Designed for those who require music to fall asleep, but whose partners prefer quiet, the recently Kickstarter ZEEQ Smart Pillow will play tunes that are audible only when one’s face is buried in its cushion.
- Window Shades
Connectivity is infiltrating the most private part of the house.
Practically standard in places like Japan, smart toilets have been slow to catch on in the U.S. New this year, the TOTO self-cleaning, auto-opening, wall-hung Neorest AC Washlet aims to alter Americans’ habits.
- Leak Detector
Who knows how much H20 is wasted each year by people waiting for their showers to warm up? U by Moen, shown this year at CES in Las Vegas, lets users preheat their water from their phone or a digital controller.
Although they’re pricier than the drugstore variety, smart brushes that record your cleaning habits and send you performance reports, like the kind made by Ara, might save you a few bucks at the dentist someday.
Panasonic made waves when it unveiled its Smart Mirror, a vanity intended mainly for commercial use that takes photos of users’ faces, pinpoints their blemishes, and then recommends products to alleviate them.
Weight is just one metric that a scale can measure. The Withings Body scale, for instance, captures body fat percentage, muscle mass, and more, and then uploads that information automatically to an app.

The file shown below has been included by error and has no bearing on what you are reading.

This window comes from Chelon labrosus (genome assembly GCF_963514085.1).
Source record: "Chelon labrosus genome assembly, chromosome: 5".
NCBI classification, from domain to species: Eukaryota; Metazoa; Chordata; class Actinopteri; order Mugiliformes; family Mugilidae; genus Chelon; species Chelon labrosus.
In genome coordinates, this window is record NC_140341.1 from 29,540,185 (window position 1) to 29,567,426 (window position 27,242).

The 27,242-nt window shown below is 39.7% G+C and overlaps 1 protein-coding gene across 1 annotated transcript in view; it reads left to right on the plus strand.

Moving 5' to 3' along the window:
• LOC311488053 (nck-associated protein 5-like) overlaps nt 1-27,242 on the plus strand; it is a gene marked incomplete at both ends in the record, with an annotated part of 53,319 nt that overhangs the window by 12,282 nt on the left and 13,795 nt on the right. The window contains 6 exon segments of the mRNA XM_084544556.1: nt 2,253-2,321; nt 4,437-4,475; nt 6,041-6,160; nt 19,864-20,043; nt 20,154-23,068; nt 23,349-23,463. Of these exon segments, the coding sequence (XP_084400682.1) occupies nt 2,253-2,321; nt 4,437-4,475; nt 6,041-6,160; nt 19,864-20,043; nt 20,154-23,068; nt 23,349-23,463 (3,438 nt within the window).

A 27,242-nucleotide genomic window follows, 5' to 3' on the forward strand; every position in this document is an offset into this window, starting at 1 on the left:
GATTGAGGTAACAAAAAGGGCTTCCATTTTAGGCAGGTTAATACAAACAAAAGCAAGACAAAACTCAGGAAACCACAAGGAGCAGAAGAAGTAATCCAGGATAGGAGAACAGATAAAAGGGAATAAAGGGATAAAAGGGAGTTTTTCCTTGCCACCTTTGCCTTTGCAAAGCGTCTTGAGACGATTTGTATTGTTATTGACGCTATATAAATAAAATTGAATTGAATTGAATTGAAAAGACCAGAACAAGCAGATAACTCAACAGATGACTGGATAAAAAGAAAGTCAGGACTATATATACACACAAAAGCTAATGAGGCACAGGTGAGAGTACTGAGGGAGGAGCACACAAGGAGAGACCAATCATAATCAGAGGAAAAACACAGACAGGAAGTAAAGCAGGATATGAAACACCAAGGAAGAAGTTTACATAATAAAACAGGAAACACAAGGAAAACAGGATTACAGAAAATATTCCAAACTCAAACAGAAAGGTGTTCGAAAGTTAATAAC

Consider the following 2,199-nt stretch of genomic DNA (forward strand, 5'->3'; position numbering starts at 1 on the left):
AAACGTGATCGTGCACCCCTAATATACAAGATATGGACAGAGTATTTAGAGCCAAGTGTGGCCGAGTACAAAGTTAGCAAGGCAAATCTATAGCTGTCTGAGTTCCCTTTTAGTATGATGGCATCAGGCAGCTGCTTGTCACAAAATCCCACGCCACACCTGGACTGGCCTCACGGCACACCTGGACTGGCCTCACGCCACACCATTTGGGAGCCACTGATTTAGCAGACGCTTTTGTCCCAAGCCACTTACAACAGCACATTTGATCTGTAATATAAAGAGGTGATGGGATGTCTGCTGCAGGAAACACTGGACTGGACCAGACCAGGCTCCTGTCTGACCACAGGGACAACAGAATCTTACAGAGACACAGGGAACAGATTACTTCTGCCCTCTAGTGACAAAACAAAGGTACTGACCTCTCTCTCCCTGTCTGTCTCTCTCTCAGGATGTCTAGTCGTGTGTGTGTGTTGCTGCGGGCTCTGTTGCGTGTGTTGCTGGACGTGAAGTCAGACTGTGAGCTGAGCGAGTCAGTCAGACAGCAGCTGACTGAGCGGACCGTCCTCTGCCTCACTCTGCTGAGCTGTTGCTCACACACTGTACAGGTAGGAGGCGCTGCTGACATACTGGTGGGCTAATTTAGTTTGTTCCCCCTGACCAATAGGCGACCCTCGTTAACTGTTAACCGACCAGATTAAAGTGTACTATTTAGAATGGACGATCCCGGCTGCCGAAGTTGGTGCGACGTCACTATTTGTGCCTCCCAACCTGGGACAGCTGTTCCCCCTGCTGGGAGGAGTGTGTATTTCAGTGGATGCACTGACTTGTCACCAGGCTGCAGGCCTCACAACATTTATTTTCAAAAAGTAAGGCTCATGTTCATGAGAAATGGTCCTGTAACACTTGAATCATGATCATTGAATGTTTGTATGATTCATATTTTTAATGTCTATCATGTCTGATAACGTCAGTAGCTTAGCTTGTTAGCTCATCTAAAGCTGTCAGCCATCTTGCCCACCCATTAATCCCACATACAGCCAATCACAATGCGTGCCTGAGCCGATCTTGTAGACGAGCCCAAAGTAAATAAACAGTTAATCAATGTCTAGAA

Backyards have never been more wired.
- Garage Door Opener
Many garage doors can be operated using dedicated controllers. Ryobi makes an opener that has a built-in WiFi antenna so it can be controlled remotely with an iOS or Android app.
Alone, the Edyn Garden Sensor is capable of monitoring your plants’ health and sending insights to your smartphone. Paired with the Water Valve, it can actually water the garden for you.
- Security Camera
- Door Lock
Perhaps the greatest advantage digital locks offer over traditional deadbolts is the ability to use a phone as a key. August, Yale, Kwikset, and others have models that let users send virtual keys to houseguests.
- Solar Panels and Batteries
Wireless speakers are convenient, but often not very waterproof. Wired, all-weather systems that have their own apps for music-streaming, like those made by Control4, may be a safer bet for the outdoors.